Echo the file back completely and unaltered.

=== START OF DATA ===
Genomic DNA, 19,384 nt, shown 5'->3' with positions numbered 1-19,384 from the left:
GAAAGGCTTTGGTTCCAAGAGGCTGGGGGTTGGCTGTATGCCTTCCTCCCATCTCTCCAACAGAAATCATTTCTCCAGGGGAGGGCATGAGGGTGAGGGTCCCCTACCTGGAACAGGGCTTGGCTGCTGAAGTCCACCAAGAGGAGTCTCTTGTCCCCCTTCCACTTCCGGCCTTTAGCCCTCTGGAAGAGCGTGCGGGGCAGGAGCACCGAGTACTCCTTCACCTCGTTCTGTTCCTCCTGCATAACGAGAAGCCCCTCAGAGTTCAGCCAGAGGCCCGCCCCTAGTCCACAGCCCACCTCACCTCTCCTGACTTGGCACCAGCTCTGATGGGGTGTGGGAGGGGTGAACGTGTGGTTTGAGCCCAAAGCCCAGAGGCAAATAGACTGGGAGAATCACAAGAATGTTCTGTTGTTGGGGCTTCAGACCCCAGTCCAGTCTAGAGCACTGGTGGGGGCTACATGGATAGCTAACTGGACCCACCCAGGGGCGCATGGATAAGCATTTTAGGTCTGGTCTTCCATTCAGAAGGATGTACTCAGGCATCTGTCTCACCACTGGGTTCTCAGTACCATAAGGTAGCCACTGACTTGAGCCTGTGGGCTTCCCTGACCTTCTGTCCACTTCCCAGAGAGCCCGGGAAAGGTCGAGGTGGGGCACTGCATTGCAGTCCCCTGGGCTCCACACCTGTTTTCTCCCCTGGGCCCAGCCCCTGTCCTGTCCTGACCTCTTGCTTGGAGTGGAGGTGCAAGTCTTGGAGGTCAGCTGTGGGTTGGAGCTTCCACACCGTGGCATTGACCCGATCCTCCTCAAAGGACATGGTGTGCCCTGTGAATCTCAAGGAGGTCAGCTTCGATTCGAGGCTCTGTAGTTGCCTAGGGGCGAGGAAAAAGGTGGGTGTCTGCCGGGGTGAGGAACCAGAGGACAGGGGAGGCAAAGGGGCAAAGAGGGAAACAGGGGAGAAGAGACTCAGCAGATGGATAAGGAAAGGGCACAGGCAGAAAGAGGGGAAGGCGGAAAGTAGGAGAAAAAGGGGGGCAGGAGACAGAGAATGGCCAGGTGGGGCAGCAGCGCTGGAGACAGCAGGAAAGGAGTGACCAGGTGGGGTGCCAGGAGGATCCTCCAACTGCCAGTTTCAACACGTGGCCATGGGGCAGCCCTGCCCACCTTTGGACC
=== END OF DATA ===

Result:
Genomic DNA, 19,384 nt, shown 5'->3' with positions numbered 1-19,384 from the left:
GAAAGGCTTTGGTTCCAAGAGGCTGGGGGTTGGCTGTATGCCTTCCTCCCATCTCTCCAACAGAAATCATTTCTCCAGGGGAGGGCATGAGGGTGAGGGTCCCCTACCTGGAACAGGGCTTGGCTGCTGAAGTCCACCAAGAGGAGTCTCTTGTCCCCCTTCCACTTCCGGCCTTTAGCCCTCTGGAAGAGCGTGCGGGGCAGGAGCACCGAGTACTCCTTCACCTCGTTCTGTTCCTCCTGCATAACGAGAAGCCCCTCAGAGTTCAGCCAGAGGCCCGCCCCTAGTCCACAGCCCACCTCACCTCTCCTGACTTGGCACCAGCTCTGATGGGGTGTGGGAGGGGTGAACGTGTGGTTTGAGCCCAAAGCCCAGAGGCAAATAGACTGGGAGAATCACAAGAATGTTCTGTTGTTGGGGCTTCAGACCCCAGTCCAGTCTAGAGCACTGGTGGGGGCTACATGGATAGCTAACTGGACCCACCCAGGGGCGCATGGATAAGCATTTTAGGTCTGGTCTTCCATTCAGAAGGATGTACTCAGGCATCTGTCTCACCACTGGGTTCTCAGTACCATAAGGTAGCCACTGACTTGAGCCTGTGGGCTTCCCTGACCTTCTGTCCACTTCCCAGAGAGCCCGGGAAAGGTCGAGGTGGGGCACTGCATTGCAGTCCCCTGGGCTCCACACCTGTTTTCTCCCCTGGGCCCAGCCCCTGTCCTGTCCTGACCTCTTGCTTGGAGTGGAGGTGCAAGTCTTGGAGGTCAGCTGTGGGTTGGAGCTTCCACACCGTGGCATTGACCCGATCCTCCTCAAAGGACATGGTGTGCCCTGTGAATCTCAAGGAGGTCAGCTTCGATTCGAGGCTCTGTAGTTGCCTAGGGGCGAGGAAAAAGGTGGGTGTCTGCCGGGGTGAGGAACCAGAGGACAGGGGAGGCAAAGGGGCAAAGAGGGAAACAGGGGAGAAGAGACTCAGCAGATGGATAAGGAAAGGGCACAGGCAGAAAGAGGGGAAGGCGGAAAGTAGGAGAAAAAGGGGGGCAGGAGACAGAGAATGGCCAGGTGGGGCAGCAGCGCTGGAGACAGCAGGAAAGGAGTGACCAGGTGGGGTGCCAGGAGGATCCTCCAACTGCCAGTTTCAACACGTGGCCATGGGGCAGCCCTGCCCACCTTTGGACC